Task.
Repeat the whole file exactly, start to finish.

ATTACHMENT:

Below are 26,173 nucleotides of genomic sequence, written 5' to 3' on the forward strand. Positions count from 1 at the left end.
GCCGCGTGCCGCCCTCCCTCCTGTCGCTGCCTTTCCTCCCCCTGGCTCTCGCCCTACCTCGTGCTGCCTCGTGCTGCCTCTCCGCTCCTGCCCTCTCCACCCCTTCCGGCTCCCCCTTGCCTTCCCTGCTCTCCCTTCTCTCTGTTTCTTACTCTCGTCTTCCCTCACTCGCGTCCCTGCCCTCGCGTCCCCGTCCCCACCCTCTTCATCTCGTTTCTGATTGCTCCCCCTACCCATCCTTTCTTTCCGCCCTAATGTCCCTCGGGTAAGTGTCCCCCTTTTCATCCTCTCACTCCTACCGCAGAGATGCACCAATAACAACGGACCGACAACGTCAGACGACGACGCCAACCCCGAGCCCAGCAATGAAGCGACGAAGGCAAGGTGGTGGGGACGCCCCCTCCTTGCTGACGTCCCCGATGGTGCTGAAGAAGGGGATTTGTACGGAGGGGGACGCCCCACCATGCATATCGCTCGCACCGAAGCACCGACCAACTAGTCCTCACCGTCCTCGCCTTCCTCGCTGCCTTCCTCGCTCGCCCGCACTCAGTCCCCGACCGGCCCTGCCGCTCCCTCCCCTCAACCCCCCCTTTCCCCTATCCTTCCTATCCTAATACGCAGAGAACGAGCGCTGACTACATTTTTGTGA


Below are 26,173 nucleotides of genomic sequence, written 5' to 3' on the forward strand. Positions count from 1 at the left end.
GCCGCGTGCCGCCCTCCCTCCTGTCGCTGCCTTTCCTCCCCCTGGCTCTCGCCCTACCTCGTGCTGCCTCGTGCTGCCTCTCCGCTCCTGCCCTCTCCACCCCTTCCGGCTCCCCCTTGCCTTCCCTGCTCTCCCTTCTCTCTGTTTCTTACTCTCGTCTTCCCTCACTCGCGTCCCTGCCCTCGCGTCCCCGTCCCCACCCTCTTCATCTCGTTTCTGATTGCTCCCCCTACCCATCCTTTCTTTCCGCCCTAATGTCCCTCGGGTAAGTGTCCCCCTTTTCATCCTCTCACTCCTACCGCAGAGATGCACCAATAACAACGGACCGACAACGTCAGACGACGACGCCAACCCCGAGCCCAGCAATGAAGCGACGAAGGCAAGGTGGTGGGGACGCCCCCTCCTTGCTGACGTCCCCGATGGTGCTGAAGAAGGGGATTTGTACGGAGGGGGACGCCCCACCATGCATATCGCTCGCACCGAAGCACCGACCAACTAGTCCTCACCGTCCTCGCCTTCCTCGCTGCCTTCCTCGCTCGCCCGCACTCAGTCCCCGACCGGCCCTGCCGCTCCCTCCCCTCAACCCCCCCTTTCCCCTATCCTTCCTATCCTAATACGCAGAGAACGAGCGCTGACTACATTTTTGTGA